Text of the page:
By Lee Causey
North Carolina has a lot to be proud of: The Blue Ridge Parkway, America’s finest barbecue, craft breweries galore, and now, the chance to be carbon neutral. As a Duke Energy engineer and president of the non-profit North American Young Generation in Nuclear (NAYGN), an organization dedicated to developing leaders to energize the future of nuclear energy, my expectations are high for North Carolina’s energy future. I was born and raised here, and I see North Carolina as an energy hub with a real potential for continued leadership.
This is why I was pleased when leaders at Duke Energy shared their strategy to be carbon neutral by 2050, which would mean any amount of carbon dioxide released into the atmosphere by Duke Energy plants would be removed through other company efforts. But how can this be possible?
Renewable energy sources like solar are certainly part of this solution, and North Carolina is one of the country’s largest solar producers. But, in 2018 only about 5 percent of North Carolina’s electricity came from renewables. Clearly more of these types of sources are needed, but what else can be done?
A large part of that answer was made clear when Duke Energy officials announced their working to extend the lives of the company’s 11 nuclear reactors past the year 2050. It’s hard to overstate how important nuclear power is to carbon emission goals. Our state’s biggest supplier of carbon-free electricity isn’t wind or solar farms, but nuclear plants. In fact, Duke Energy’s Carolinas-based nuclear plants offset 54 million tons of carbon dioxide last year. That’s like removing 10 million passenger cars from the road for a year. In recent years, nuclear plants have produced about a third of all the electricity North Carolina has used, jockeying for most electricity produced with the state’s natural gas plants.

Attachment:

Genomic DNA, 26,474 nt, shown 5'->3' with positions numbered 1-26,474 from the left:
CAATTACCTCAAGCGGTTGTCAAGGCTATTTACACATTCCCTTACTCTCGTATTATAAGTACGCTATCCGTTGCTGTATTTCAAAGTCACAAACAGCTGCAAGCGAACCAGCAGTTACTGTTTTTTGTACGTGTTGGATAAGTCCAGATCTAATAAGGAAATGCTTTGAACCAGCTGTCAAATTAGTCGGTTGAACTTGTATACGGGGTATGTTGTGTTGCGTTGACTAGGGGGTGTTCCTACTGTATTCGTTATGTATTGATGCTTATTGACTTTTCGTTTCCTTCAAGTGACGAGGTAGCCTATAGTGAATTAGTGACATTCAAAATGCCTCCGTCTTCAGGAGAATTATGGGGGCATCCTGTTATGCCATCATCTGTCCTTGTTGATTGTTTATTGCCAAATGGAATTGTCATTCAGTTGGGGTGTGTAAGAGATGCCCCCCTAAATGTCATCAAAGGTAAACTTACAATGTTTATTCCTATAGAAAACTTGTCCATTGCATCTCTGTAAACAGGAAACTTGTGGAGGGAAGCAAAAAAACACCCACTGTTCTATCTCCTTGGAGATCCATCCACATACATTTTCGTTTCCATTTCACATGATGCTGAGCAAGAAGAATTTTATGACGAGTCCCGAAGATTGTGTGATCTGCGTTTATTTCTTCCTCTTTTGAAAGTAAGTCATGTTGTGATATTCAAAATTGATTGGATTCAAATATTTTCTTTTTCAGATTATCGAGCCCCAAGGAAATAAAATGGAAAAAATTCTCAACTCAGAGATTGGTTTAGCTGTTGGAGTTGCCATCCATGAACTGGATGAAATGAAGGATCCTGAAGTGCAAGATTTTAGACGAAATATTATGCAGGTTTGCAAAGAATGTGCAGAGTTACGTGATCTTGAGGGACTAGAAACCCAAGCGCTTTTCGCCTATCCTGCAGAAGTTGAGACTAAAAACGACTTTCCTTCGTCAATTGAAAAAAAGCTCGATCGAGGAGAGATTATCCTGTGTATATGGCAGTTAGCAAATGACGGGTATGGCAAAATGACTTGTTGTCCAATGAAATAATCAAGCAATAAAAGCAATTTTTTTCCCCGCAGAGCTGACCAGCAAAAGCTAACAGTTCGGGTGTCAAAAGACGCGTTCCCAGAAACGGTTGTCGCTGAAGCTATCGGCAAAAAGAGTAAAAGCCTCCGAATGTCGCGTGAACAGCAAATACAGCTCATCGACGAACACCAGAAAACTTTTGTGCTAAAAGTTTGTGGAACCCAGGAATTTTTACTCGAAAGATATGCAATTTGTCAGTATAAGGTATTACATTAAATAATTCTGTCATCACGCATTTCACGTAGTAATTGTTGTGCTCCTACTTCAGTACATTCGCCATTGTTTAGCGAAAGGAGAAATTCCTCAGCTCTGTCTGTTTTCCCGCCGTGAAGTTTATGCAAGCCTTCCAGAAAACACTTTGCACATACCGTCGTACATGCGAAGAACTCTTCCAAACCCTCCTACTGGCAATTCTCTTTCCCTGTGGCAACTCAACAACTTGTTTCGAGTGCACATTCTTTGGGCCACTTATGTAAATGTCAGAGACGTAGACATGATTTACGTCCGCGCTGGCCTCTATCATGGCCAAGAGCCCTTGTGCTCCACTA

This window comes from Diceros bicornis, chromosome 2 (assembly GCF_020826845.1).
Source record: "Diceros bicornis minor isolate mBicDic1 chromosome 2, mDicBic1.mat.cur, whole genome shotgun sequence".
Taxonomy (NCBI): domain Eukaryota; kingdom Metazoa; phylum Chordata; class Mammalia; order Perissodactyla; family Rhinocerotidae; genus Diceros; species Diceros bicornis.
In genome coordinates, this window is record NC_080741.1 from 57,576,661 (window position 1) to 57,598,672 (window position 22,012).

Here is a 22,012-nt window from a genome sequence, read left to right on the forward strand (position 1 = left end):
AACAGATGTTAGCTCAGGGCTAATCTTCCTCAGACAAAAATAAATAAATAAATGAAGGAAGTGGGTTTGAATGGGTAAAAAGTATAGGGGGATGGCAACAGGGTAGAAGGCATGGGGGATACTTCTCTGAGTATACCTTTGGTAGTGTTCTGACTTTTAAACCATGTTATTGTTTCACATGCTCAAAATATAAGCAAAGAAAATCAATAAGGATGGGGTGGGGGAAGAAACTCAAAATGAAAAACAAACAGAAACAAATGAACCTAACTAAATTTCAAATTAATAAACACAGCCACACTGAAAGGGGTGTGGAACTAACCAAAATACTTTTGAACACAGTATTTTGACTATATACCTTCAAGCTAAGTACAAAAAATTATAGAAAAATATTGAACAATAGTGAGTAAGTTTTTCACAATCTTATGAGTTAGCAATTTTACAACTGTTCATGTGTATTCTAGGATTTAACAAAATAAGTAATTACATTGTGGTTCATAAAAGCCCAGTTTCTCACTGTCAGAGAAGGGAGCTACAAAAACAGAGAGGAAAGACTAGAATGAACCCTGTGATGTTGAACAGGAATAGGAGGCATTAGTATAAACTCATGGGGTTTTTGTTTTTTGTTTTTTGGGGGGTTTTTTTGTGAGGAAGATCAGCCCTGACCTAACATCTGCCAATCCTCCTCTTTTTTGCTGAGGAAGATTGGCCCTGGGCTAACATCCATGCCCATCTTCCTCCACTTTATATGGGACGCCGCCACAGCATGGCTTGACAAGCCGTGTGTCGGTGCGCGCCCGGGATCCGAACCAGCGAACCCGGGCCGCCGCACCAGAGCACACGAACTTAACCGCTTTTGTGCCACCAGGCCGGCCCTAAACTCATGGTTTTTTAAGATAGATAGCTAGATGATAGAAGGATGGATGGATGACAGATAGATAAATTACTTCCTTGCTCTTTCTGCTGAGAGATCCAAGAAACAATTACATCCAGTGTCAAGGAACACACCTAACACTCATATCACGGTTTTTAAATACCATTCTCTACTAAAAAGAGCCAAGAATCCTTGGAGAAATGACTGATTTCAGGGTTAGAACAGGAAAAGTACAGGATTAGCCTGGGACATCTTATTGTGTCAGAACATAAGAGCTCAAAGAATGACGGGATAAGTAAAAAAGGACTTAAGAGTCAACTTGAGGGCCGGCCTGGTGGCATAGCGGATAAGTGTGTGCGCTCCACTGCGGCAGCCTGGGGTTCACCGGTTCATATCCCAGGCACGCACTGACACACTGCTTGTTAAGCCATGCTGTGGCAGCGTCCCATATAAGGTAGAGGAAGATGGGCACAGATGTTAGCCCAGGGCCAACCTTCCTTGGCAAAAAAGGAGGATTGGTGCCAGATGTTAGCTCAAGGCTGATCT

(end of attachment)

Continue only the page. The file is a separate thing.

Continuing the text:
In a sad contrast, North Carolina’s promise of continued, carbon-free generation came the same week as Pennsylvania’s Three Mile Island nuclear plant produced its last spark of power. Although a well-performing plant operationally, Three Mile Island struggled with economic pressures in both an open energy market and a country rich in cheap, domestic gas resources. Now, the power once produced by Three Mile Island will be replaced with other sources, increasing the state’s fossil fuel use and carbon dioxide emissions.
Every clean energy source feels the pressure of cheap and abundant fossil fuels, and North Carolina is no exception. But, our state enjoys power prices below the national average, a rapidly growing renewables market and a desire to provide clean energy. As North Carolina’s governor prepares to review the Clean Energy Plan prepared by our state’s Department of Environment Quality, it is important to keep in mind how reliable our state’s nuclear power plants have been and will continue to be for meeting our climate change goals.
Lee Causey is president of the North American Young Generation in Nuclear, a non-profit focused on developing the future leaders on the nuclear industry, and a member of the Nuclear Matters Advocacy Council. He is also a lead engineer with Duke Energy. He lives in Huntersville, North Carolina.